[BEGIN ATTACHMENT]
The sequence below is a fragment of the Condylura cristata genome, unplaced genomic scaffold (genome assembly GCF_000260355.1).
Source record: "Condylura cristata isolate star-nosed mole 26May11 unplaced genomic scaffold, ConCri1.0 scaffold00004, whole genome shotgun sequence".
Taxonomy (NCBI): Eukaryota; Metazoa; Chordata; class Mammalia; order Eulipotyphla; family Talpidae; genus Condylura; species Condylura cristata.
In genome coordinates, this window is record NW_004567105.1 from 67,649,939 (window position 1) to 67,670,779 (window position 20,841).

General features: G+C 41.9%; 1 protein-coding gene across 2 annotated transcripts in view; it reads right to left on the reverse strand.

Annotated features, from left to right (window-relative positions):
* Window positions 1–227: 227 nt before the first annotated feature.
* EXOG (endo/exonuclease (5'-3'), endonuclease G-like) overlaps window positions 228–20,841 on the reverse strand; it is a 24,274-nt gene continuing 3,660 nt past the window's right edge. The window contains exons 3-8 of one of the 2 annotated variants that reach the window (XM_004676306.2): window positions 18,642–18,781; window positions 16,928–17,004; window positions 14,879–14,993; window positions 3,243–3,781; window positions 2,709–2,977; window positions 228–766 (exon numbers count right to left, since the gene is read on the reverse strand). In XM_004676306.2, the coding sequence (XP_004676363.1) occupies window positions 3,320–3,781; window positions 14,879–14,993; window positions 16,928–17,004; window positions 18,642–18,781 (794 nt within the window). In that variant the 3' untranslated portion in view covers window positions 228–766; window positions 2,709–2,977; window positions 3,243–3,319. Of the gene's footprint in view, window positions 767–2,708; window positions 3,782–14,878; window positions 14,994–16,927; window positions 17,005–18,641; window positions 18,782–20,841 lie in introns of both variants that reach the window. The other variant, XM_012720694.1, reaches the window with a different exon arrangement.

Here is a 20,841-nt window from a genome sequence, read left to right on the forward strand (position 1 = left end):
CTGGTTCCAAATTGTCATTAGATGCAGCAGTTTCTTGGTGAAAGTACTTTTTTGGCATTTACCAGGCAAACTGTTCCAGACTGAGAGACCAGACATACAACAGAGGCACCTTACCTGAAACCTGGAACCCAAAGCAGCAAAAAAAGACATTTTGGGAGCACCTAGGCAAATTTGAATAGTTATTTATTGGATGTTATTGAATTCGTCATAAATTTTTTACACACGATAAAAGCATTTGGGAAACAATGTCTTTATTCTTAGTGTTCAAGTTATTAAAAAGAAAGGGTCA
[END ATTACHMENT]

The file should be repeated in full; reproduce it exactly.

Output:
The sequence below is a fragment of the Condylura cristata genome, unplaced genomic scaffold (genome assembly GCF_000260355.1).
Source record: "Condylura cristata isolate star-nosed mole 26May11 unplaced genomic scaffold, ConCri1.0 scaffold00004, whole genome shotgun sequence".
Taxonomy (NCBI): Eukaryota; Metazoa; Chordata; class Mammalia; order Eulipotyphla; family Talpidae; genus Condylura; species Condylura cristata.
In genome coordinates, this window is record NW_004567105.1 from 67,649,939 (window position 1) to 67,670,779 (window position 20,841).

General features: G+C 41.9%; 1 protein-coding gene across 2 annotated transcripts in view; it reads right to left on the reverse strand.

Annotated features, from left to right (window-relative positions):
* Window positions 1–227: 227 nt before the first annotated feature.
* EXOG (endo/exonuclease (5'-3'), endonuclease G-like) overlaps window positions 228–20,841 on the reverse strand; it is a 24,274-nt gene continuing 3,660 nt past the window's right edge. The window contains exons 3-8 of one of the 2 annotated variants that reach the window (XM_004676306.2): window positions 18,642–18,781; window positions 16,928–17,004; window positions 14,879–14,993; window positions 3,243–3,781; window positions 2,709–2,977; window positions 228–766 (exon numbers count right to left, since the gene is read on the reverse strand). In XM_004676306.2, the coding sequence (XP_004676363.1) occupies window positions 3,320–3,781; window positions 14,879–14,993; window positions 16,928–17,004; window positions 18,642–18,781 (794 nt within the window). In that variant the 3' untranslated portion in view covers window positions 228–766; window positions 2,709–2,977; window positions 3,243–3,319. Of the gene's footprint in view, window positions 767–2,708; window positions 3,782–14,878; window positions 14,994–16,927; window positions 17,005–18,641; window positions 18,782–20,841 lie in introns of both variants that reach the window. The other variant, XM_012720694.1, reaches the window with a different exon arrangement.

Here is a 20,841-nt window from a genome sequence, read left to right on the forward strand (position 1 = left end):
CTGGTTCCAAATTGTCATTAGATGCAGCAGTTTCTTGGTGAAAGTACTTTTTTGGCATTTACCAGGCAAACTGTTCCAGACTGAGAGACCAGACATACAACAGAGGCACCTTACCTGAAACCTGGAACCCAAAGCAGCAAAAAAAGACATTTTGGGAGCACCTAGGCAAATTTGAATAGTTATTTATTGGATGTTATTGAATTCGTCATAAATTTTTTACACACGATAAAAGCATTTGGGAAACAATGTCTTTATTCTTAGTGTTCAAGTTATTAAAAAGAAAGGGTCA